Monday, October 28, 2013

Tradition and Convention

My favorite monk, Thomas Merton, makes an interesting distinction in his book, No Man Is an Island.  Merton differentiates tradition and convention.  Merton talks about tradition in very positive terms.  I like the way Merton defines tradition.  “Tradition is living and active…Tradition does not form us automatically: we have to work to understand it…Tradition really teaches us to live and shows us how to take full responsibility for our own lives.  Thus tradition is often flatly opposed to what is ordinary, to what is mere routine.”  I will unpack this lengthy quotation as we consider the meaning and impact of tradition in our spiritual lives.           

But first let’s get a sense for how Merton uses the idea of convention.  Then it will become clear how he differentiates convention and tradition.  “Convention,” says Merton, “is passive and dead…Convention is accepted passively, as a matter of routine.  Therefore convention easily becomes an evasion of reality.  It offers us only pretended ways of solving the problems of living---a system of gestures and formalities.”           

In some ways tradition and convention are both accumulations of the past.  I have traditions from family, from the Quaker meetings in which I spent my youth, some athletic traditions and others.  Within many of these traditions were conventions.  If you went to my Quaker meeting (or church), there would be certain things you were “supposed to do,” even though there were no rules that someone could have handed to you.             

Conventions often come to us as those things “we have always done that way.”  Conventions usually mean that you are right if you do it the right way.  I think Merton is insightful when he describes convention as passive.  “Just do it,” is the mantra of the convention.  “Don’t ask why, just do it,” is the unwritten rule of convention.  Convention has an implicit assumption that suggests doing the act results in the act being meaningful.  For example, convention would say that sitting together in silence in a Quaker meeting for worship means you necessarily have a spiritual experience.  Anyone who has done that knows it is not necessarily true.  It may be true; but it is not necessarily true.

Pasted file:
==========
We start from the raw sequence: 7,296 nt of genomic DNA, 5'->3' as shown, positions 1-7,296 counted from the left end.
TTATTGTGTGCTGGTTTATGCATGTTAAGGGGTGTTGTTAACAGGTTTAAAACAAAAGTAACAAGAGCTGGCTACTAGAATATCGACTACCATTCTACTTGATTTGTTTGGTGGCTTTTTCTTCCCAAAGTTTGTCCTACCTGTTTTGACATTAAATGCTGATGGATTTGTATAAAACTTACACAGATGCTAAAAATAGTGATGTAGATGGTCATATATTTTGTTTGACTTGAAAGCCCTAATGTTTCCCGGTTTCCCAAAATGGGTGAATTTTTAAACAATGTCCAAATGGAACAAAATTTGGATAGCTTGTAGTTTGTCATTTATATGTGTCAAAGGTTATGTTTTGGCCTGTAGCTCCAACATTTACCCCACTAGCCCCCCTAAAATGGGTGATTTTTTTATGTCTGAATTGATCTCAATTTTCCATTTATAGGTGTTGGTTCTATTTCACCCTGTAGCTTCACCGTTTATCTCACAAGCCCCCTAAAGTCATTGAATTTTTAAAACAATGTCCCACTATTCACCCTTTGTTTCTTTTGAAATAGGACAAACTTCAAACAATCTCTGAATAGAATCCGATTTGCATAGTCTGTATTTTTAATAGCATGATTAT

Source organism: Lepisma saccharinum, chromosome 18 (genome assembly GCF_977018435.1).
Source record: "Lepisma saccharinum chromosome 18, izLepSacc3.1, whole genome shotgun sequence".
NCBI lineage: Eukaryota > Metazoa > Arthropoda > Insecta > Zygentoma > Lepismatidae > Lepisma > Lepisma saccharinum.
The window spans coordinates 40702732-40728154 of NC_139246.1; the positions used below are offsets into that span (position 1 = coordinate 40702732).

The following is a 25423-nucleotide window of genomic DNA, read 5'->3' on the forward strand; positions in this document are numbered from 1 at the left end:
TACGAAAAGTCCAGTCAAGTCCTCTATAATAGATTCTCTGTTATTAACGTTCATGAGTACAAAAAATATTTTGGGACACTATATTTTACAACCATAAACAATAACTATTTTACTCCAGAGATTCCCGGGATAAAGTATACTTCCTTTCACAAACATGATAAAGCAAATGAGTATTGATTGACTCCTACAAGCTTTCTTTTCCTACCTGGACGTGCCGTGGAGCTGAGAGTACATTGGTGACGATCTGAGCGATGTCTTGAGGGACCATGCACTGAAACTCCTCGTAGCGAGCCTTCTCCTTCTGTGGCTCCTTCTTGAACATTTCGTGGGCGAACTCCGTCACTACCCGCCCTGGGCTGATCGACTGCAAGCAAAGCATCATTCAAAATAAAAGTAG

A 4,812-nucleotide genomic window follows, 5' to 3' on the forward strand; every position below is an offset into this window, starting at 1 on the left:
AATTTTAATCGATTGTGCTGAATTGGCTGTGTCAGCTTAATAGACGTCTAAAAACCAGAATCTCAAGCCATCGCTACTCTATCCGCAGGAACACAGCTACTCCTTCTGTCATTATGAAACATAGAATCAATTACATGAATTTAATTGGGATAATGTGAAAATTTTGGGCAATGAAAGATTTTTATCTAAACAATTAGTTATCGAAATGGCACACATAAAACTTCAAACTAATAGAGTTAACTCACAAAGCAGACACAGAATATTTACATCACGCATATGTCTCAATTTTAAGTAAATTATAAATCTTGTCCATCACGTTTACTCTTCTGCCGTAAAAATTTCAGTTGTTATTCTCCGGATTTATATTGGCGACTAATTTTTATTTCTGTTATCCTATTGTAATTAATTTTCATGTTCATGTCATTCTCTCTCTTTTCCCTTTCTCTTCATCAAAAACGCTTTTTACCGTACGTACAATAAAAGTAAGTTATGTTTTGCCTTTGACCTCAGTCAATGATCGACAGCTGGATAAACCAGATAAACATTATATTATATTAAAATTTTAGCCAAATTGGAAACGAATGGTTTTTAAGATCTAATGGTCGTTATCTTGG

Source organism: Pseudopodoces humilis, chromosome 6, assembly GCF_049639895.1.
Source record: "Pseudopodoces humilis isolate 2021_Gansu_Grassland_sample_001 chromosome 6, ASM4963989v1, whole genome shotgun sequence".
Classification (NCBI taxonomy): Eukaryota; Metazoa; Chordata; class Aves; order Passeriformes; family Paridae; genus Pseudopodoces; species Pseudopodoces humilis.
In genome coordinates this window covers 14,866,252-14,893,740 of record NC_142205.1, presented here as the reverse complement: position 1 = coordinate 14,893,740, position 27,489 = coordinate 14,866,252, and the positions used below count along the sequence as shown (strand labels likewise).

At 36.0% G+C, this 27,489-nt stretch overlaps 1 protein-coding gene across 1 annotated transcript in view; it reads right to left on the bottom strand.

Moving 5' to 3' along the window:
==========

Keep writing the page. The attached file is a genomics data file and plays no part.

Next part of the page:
I think this is the insightful, which Merton figured out.  Tradition is living and active.  Tradition is also the “story” by which we engage the past.  In some ways tradition, like convention, says, “this is the way we have always done it.”  Tradition knows this past and wants to hand it on to all newcomers.  If you play on my team, if you join my group, if you are part of my family, then this is the way we have always done it.           

But tradition never assumes that “the way we have always done it” is a guarantee that it always works.  Tradition never assumes that merely doing some traditional thing guarantees success.  Convention implies that is true; tradition knows it is not always true.           

I like Merton’s emphasis on the fact that tradition really teaches us how to live.  No doubt that was true for his monastery, which would have been steeped in tradition.  My Quaker meeting back home is more than two hundred years old.  And it is part of an even older Quaker story and tradition.  And Quakers are part of the much older Christian tradition.  Of course, there are many conventions that have resulted.           

Conventions are like the sediments of our history.  They are the ordinary and the routine.  There is nothing bad about them.  But they are not active and do not live.  Being conventional is ok, but not vital.  Doing conventions is ok, but not enlivening.  On the other hand, tradition puts us in touch with the past and with history, but it vitalizes the present and thrusts us forward into exciting futures.  It teaches us how to take full responsibility for our lives.           

Tradition helps me take full responsibility for my life.  Allow me to go back to the Quaker example of sitting.  It is Quaker tradition to use silence as a medium to be available to the Spirit of God to engage us.  Convention would say to be silent and God will come.  Nothing to it!  But tradition says to become silent.  Silence, however, is not passive waiting.  Silence requires active waiting.  In silence one prepares the heart, opens the mind, becomes vulnerable to the Presence.  Being silent guarantees nothing, but is does insure the increased likelihood that the Spirit will be experienced.           

If I get myself out of the way, the Spirit comes my way.  That is what tradition teaches me.  But tradition teaches me knowing that is different than experiencing that.  Tradition teaches me how to become spiritual.  But I actually have to do it.  Knowledge is good, but it is not sufficient.             

I appreciate the many conventions in my life.  But I value the traditions that form me spiritually and that teach me how to take responsibility for my own life.  And I thank Merton for helping me understand the difference.  I don’t mind being conventional.  I want to be traditional.  But most of all, I strive to be incarnational.   

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